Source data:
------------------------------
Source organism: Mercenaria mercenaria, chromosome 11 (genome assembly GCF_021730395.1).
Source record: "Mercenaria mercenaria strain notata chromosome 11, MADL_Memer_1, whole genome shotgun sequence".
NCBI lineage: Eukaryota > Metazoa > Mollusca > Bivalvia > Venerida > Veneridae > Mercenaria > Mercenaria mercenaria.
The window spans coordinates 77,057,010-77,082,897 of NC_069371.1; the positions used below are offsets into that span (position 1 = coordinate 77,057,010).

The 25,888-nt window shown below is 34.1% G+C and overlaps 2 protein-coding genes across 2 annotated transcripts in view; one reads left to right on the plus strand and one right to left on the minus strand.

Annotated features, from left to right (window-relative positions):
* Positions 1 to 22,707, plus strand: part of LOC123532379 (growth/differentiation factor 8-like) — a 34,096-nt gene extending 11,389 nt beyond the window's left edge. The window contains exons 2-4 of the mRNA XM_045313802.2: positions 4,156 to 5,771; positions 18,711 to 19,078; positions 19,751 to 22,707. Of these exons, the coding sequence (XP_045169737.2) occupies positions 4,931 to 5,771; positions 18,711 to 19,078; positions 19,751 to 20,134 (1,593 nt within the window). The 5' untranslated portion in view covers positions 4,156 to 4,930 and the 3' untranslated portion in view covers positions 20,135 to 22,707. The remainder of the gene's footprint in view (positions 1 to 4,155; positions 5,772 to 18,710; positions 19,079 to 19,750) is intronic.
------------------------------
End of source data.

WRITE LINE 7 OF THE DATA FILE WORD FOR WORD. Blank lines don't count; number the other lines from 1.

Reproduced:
* Positions 1 to 22,707, plus strand: part of LOC123532379 (growth/differentiation factor 8-like) — a 34,096-nt gene extending 11,389 nt beyond the window's left edge. The window contains exons 2-4 of the mRNA XM_045313802.2: positions 4,156 to 5,771; positions 18,711 to 19,078; positions 19,751 to 22,707. Of these exons, the coding sequence (XP_045169737.2) occupies positions 4,931 to 5,771; positions 18,711 to 19,078; positions 19,751 to 20,134 (1,593 nt within the window). The 5' untranslated portion in view covers positions 4,156 to 4,930 and the 3' untranslated portion in view covers positions 20,135 to 22,707. The remainder of the gene's footprint in view (positions 1 to 4,155; positions 5,772 to 18,710; positions 19,079 to 19,750) is intronic.